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The effect would seem to be primary. An aspect of the effect
may well be meaning, but it needn't be. A truly new work of art would
seem to create its own perceptions, and meanings, forcing the reader to
adjust to the new, rather than adjusting the new to the old.

That would seem, to me anyway, given the critical values of Pound et al.,
to be a central tenant of modern art.

P.
----- Original Message ----- 
From: "Nancy Gish" <[log in to unmask]>
To: <[log in to unmask]>
Sent: Saturday, August 04, 2007 5:49 AM
Subject: Re: Water in TWL--why?


> Do you mean his statement in the Dante article that some poetry could be
> appreciated before it was understood---no without ever understanding?  I
> don't recall the latter though the former is about Dante.  He read it
> when he did not yet really know Italian and, I think, learned Italian at
> least partly so he could.
>
> I agree that rhythm was very important, and there was all that criticism
> about a poem being and not meaning.  Even Matthiessen in 1939 made a
> great point about not focusing on prose meaning.  This interests me
> because a  major reason I came to love Eliot was that I studied his work
> with X. J. Kennedy, who read it to us in jazz rhythms.  It was not, for
> me, initially an intellectual crossword puzzle, though I later had to
> read all that material.  Eliot has an amazing sense of music and rhythm,
> but I don't think it is really JUST sound ever.  (It can be
> primary--Hugh MacDiarmid played with the centrality of sound for a long
> time).
>
> I also don't see what is meant here by "meaningless."  If it means that
> meaning only is present if there is what new critics thought of as an
> organic unity, I don't think it means much about poems.  Poems are not
> limited to their prose translations, fortunately.
>
> What is the "meaning" of "a green thought in a green shade"? Or "like a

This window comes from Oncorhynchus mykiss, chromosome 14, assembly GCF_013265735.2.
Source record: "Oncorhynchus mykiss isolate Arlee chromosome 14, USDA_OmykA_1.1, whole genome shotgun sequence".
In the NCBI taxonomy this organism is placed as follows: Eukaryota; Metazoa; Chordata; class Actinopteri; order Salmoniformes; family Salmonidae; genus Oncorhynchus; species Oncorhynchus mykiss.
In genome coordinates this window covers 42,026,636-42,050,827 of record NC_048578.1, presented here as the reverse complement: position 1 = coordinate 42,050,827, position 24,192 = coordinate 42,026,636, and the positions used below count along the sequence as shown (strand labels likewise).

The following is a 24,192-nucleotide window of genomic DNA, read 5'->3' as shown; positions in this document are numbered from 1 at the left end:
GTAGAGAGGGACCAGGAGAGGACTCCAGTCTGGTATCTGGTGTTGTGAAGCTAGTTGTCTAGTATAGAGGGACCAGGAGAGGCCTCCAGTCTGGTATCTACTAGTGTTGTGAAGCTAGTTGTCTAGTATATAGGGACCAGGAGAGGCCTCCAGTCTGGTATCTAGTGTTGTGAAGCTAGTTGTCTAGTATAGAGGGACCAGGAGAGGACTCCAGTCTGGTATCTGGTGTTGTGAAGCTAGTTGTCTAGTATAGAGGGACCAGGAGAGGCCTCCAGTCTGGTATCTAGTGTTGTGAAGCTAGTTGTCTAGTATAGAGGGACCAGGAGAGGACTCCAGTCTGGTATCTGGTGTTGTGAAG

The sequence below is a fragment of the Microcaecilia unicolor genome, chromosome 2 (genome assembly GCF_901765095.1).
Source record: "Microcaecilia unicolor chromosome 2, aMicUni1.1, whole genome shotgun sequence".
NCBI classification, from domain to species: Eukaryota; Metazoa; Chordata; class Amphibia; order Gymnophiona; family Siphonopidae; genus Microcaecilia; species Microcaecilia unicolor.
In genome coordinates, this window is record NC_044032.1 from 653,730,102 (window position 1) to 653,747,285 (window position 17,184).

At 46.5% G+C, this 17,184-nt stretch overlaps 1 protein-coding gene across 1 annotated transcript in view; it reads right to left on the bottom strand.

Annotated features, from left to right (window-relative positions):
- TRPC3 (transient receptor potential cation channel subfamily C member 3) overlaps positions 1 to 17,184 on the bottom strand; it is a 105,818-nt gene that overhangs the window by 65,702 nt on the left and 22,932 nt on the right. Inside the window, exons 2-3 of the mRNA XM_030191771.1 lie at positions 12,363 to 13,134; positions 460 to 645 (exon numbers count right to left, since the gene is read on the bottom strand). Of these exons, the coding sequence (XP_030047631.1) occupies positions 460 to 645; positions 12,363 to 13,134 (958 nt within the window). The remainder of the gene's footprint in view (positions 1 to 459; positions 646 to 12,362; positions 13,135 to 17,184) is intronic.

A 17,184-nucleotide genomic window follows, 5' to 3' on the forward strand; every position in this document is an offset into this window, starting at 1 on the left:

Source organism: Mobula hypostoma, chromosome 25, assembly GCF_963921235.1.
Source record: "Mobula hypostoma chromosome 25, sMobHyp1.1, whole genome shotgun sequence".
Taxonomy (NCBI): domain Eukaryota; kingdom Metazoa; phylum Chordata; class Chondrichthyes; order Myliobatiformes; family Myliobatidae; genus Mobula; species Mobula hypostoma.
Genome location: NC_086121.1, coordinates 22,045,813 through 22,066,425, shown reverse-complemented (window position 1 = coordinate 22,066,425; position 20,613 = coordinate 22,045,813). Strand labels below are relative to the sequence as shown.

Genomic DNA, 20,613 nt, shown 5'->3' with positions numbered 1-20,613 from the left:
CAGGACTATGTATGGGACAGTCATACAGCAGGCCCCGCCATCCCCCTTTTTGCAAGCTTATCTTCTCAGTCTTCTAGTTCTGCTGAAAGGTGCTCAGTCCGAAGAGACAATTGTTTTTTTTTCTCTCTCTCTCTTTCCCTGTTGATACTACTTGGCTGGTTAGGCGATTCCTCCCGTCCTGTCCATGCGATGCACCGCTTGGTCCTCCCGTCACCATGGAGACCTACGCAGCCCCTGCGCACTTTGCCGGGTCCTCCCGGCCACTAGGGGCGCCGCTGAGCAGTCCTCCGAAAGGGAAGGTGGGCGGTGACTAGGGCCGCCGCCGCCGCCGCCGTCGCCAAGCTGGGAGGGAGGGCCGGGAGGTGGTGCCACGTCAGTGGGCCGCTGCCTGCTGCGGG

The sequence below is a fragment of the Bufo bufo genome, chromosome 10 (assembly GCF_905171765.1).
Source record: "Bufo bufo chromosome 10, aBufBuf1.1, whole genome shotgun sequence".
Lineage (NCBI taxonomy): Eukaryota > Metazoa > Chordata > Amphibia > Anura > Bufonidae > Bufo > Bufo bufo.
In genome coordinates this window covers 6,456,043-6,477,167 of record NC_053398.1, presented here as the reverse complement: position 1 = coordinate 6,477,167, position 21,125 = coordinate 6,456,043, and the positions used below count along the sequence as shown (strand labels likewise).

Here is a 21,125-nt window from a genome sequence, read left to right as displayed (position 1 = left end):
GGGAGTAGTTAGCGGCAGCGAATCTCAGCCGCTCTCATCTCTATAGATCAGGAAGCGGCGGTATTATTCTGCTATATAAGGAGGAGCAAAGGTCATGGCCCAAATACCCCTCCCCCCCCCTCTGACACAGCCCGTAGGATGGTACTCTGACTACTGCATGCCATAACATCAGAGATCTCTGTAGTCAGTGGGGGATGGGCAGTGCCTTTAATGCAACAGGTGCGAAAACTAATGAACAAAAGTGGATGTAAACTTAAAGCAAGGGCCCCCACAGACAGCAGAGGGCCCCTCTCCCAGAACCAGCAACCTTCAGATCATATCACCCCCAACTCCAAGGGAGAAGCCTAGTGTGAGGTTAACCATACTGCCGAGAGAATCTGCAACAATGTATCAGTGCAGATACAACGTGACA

> patient etherized upon a table" when it is about the sky?
> Cheers,
> Nancy
>
> >>> Richard Seddon <[log in to unmask]> 08/04/07 12:28 AM >>>
> Diane
>
>
>
> Somewhere (and no I'm not going to spend an hour digging it out) TSE
> wrote
> that Poetry is best appreciated in a foreign language that the reader
> does
> not understand.  This would appear to suggest that Eliot was all in
> favor of
> meaningless poetry.  He also wrote somewhere that metre cannot be
> avoided in
> free verse.  I see all this as saying that the rhythms of poetry were
> very
> very important to him and that the sound perhaps meant more than the
> literal
> meaning.  Although he was a philosopher, and a sanctimonious one to
> boot,  I
> don't see him as a preacher.
>
>
>
> Rick Seddon
>
> Portales, NM
>
>
>
> From: T. S. Eliot Discussion forum. [mailto:[log in to unmask]] On
> Behalf
> Of Peter Montgomery
> Sent: Friday, August 03, 2007 10:09 PM
> To: [log in to unmask]
> Subject: Re: Water in TWL--why?
>
>
>
> And how do you prove ELiot was worth his salt, esp. when he needed
>
> Pound to do the excisions?
>
>
>
> 'Twas a tale told by an eliot,
>
> Full of Pound and theory.
>
>
>
> P.
>
> ----- Original Message ----- 
>
> From: Diana Manister <mailto:[log in to unmask]>
>
> To: [log in to unmask]
>
> Sent: Friday, August 03, 2007 6:36 AM
>
> Subject: Re: Water in TWL--why?
>
>
>
> Peter and Carrol, any poet worth his salt would excise meaningless
> sections
> of his or her text, not excepting Charles Bernstein. We may not
> understand
> the meanings, but that does not mean they are gibberish. Diana
>
>
>   _____
>
>
> From:  Peter Montgomery <[log in to unmask]>
> Reply-To:  "T. S. Eliot Discussion forum." <[log in to unmask]>
> To:  [log in to unmask]
> Subject:  Re: Water in TWL--why?
> Date:  Fri, 3 Aug 2007 00:28:42 -0800
> From: "Carrol Cox" <[log in to unmask]>
> >
> >> To see _everything_ as meaningful is to destroy all intelligible
> > meaning.
>
> The very aim and goal of the so-called movement, post modernism.
>
> P.
>
>
>
>
>   _____
>
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